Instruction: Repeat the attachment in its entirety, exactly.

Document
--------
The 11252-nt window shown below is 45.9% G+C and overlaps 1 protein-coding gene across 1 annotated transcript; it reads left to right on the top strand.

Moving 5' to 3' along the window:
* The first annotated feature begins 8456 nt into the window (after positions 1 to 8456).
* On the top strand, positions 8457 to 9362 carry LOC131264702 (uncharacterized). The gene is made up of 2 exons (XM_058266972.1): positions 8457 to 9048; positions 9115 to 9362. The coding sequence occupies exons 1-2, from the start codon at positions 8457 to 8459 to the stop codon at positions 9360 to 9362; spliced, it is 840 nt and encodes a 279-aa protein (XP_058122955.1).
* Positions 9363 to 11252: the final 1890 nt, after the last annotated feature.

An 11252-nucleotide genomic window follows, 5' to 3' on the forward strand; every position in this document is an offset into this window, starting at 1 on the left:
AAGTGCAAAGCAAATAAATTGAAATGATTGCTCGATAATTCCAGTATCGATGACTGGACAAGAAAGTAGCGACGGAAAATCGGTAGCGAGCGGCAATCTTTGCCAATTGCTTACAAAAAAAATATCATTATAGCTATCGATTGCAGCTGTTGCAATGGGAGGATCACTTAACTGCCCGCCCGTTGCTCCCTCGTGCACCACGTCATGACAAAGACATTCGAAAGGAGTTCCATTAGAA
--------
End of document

The 11252-nt window shown below is 45.9% G+C and overlaps 1 protein-coding gene across 1 annotated transcript; it reads left to right on the top strand.

Moving 5' to 3' along the window:
* The first annotated feature begins 8456 nt into the window (after positions 1 to 8456).
* On the top strand, positions 8457 to 9362 carry LOC131264702 (uncharacterized). The gene is made up of 2 exons (XM_058266972.1): positions 8457 to 9048; positions 9115 to 9362. The coding sequence occupies exons 1-2, from the start codon at positions 8457 to 8459 to the stop codon at positions 9360 to 9362; spliced, it is 840 nt and encodes a 279-aa protein (XP_058122955.1).
* Positions 9363 to 11252: the final 1890 nt, after the last annotated feature.

An 11252-nucleotide genomic window follows, 5' to 3' on the forward strand; every position in this document is an offset into this window, starting at 1 on the left:
AAGTGCAAAGCAAATAAATTGAAATGATTGCTCGATAATTCCAGTATCGATGACTGGACAAGAAAGTAGCGACGGAAAATCGGTAGCGAGCGGCAATCTTTGCCAATTGCTTACAAAAAAAATATCATTATAGCTATCGATTGCAGCTGTTGCAATGGGAGGATCACTTAACTGCCCGCCCGTTGCTCCCTCGTGCACCACGTCATGACAAAGACATTCGAAAGGAGTTCCATTAGAA